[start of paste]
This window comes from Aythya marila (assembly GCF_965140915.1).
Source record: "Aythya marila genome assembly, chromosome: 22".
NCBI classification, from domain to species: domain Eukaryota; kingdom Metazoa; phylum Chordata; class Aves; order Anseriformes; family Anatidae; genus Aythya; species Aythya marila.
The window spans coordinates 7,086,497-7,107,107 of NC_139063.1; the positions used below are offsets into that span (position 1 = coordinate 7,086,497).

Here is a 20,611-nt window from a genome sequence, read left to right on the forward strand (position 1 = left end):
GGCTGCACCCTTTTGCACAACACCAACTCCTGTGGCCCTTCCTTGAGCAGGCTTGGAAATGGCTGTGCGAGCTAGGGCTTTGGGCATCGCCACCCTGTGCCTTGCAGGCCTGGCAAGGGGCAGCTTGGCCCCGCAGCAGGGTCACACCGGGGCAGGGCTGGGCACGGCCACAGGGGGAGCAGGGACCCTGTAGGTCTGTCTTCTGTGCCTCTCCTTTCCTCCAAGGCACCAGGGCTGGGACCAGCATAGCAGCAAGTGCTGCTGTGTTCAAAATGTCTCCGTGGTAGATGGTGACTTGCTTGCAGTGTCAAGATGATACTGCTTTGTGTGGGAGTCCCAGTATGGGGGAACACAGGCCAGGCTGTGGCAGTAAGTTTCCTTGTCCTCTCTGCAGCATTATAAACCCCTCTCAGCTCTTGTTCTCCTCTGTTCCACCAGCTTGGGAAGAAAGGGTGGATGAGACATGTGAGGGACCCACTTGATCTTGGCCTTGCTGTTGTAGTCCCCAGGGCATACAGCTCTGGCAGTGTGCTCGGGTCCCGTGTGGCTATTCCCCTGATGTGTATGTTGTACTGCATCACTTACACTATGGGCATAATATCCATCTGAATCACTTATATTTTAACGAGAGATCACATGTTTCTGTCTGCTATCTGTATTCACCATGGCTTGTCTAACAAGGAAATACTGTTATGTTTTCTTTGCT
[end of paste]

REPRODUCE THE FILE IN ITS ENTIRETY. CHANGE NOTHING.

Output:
This window comes from Aythya marila (assembly GCF_965140915.1).
Source record: "Aythya marila genome assembly, chromosome: 22".
NCBI classification, from domain to species: domain Eukaryota; kingdom Metazoa; phylum Chordata; class Aves; order Anseriformes; family Anatidae; genus Aythya; species Aythya marila.
The window spans coordinates 7,086,497-7,107,107 of NC_139063.1; the positions used below are offsets into that span (position 1 = coordinate 7,086,497).

Here is a 20,611-nt window from a genome sequence, read left to right on the forward strand (position 1 = left end):
GGCTGCACCCTTTTGCACAACACCAACTCCTGTGGCCCTTCCTTGAGCAGGCTTGGAAATGGCTGTGCGAGCTAGGGCTTTGGGCATCGCCACCCTGTGCCTTGCAGGCCTGGCAAGGGGCAGCTTGGCCCCGCAGCAGGGTCACACCGGGGCAGGGCTGGGCACGGCCACAGGGGGAGCAGGGACCCTGTAGGTCTGTCTTCTGTGCCTCTCCTTTCCTCCAAGGCACCAGGGCTGGGACCAGCATAGCAGCAAGTGCTGCTGTGTTCAAAATGTCTCCGTGGTAGATGGTGACTTGCTTGCAGTGTCAAGATGATACTGCTTTGTGTGGGAGTCCCAGTATGGGGGAACACAGGCCAGGCTGTGGCAGTAAGTTTCCTTGTCCTCTCTGCAGCATTATAAACCCCTCTCAGCTCTTGTTCTCCTCTGTTCCACCAGCTTGGGAAGAAAGGGTGGATGAGACATGTGAGGGACCCACTTGATCTTGGCCTTGCTGTTGTAGTCCCCAGGGCATACAGCTCTGGCAGTGTGCTCGGGTCCCGTGTGGCTATTCCCCTGATGTGTATGTTGTACTGCATCACTTACACTATGGGCATAATATCCATCTGAATCACTTATATTTTAACGAGAGATCACATGTTTCTGTCTGCTATCTGTATTCACCATGGCTTGTCTAACAAGGAAATACTGTTATGTTTTCTTTGCT